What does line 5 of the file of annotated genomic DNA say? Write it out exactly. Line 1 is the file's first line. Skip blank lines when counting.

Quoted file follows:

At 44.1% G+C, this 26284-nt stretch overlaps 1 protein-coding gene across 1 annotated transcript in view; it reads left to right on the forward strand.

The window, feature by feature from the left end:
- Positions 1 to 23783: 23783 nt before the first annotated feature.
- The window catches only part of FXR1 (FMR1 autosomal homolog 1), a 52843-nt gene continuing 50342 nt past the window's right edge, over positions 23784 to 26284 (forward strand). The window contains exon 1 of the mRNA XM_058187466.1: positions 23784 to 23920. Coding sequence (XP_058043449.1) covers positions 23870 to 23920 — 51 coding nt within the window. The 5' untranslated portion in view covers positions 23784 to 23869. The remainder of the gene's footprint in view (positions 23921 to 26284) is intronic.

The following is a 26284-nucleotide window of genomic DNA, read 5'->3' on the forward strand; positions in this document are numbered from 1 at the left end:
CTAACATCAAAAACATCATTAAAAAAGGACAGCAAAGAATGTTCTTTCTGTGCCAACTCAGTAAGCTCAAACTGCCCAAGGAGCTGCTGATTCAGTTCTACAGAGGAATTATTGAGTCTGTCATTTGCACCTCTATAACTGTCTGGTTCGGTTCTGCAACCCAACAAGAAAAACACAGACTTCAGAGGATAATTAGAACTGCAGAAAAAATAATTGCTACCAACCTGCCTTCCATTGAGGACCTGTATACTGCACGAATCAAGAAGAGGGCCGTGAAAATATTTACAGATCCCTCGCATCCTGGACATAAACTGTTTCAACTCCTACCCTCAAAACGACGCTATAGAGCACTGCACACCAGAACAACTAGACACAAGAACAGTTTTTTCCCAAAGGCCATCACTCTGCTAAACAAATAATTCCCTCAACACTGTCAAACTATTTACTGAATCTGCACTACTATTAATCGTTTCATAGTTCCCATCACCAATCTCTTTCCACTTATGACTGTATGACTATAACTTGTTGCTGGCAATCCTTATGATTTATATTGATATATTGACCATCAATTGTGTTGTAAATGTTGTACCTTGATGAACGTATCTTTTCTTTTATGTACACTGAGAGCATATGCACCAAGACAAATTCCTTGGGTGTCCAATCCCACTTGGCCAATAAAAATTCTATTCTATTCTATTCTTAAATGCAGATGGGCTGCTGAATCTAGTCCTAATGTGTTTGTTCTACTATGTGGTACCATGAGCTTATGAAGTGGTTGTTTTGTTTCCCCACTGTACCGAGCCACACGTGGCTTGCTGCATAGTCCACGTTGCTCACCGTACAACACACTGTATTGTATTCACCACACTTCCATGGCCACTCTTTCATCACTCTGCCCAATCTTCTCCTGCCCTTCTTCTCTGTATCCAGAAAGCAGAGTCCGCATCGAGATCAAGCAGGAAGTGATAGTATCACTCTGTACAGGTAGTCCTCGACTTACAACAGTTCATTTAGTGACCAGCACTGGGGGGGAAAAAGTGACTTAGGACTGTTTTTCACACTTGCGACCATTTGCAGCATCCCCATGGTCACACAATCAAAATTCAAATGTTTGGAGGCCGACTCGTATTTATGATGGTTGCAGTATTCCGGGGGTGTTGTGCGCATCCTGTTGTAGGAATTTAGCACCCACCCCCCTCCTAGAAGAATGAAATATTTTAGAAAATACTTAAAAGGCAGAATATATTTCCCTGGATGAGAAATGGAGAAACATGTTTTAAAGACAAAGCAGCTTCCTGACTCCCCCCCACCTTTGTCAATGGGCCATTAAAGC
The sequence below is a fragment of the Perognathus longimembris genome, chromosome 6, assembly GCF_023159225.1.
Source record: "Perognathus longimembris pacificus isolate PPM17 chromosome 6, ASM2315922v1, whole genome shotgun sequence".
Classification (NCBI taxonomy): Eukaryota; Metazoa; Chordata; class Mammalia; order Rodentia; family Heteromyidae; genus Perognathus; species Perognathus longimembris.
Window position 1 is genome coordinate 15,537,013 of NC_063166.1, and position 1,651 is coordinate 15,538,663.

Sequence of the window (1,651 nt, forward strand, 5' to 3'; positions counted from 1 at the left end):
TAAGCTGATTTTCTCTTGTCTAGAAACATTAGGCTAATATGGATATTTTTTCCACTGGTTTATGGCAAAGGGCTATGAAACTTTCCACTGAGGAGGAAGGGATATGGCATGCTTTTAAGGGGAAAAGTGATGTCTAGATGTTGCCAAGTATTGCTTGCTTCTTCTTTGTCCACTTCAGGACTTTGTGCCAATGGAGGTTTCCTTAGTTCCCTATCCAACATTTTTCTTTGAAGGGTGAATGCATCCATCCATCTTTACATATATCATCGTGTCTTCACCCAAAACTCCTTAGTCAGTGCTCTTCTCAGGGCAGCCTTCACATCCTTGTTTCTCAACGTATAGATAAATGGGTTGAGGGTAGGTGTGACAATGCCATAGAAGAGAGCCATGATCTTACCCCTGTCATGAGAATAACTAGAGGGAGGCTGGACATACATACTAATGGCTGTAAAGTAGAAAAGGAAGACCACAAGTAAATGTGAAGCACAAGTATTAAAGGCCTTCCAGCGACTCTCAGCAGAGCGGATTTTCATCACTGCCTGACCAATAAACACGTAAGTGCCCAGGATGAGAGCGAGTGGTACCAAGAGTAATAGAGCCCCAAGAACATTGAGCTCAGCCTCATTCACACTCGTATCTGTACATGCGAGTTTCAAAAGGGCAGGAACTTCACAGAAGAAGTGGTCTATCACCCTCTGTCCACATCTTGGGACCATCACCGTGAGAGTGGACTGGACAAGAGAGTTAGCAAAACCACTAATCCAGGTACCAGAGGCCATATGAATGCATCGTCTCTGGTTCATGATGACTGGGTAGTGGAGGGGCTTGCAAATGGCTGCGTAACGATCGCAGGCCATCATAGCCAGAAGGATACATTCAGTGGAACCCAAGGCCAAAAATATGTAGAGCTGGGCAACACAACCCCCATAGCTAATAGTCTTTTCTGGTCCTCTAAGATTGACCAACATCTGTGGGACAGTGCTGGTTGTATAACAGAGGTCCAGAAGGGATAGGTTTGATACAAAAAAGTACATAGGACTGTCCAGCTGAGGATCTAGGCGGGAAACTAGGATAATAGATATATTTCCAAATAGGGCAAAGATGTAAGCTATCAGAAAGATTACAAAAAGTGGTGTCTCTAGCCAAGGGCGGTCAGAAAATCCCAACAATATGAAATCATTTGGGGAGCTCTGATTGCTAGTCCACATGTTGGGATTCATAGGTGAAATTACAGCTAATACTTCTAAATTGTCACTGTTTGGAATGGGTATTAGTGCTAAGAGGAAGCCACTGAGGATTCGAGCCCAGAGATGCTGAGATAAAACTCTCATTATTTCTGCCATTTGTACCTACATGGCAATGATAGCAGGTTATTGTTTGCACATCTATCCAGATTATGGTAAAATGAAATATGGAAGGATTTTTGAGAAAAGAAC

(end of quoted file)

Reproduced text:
The following is a 26284-nucleotide window of genomic DNA, read 5'->3' on the forward strand; positions in this document are numbered from 1 at the left end: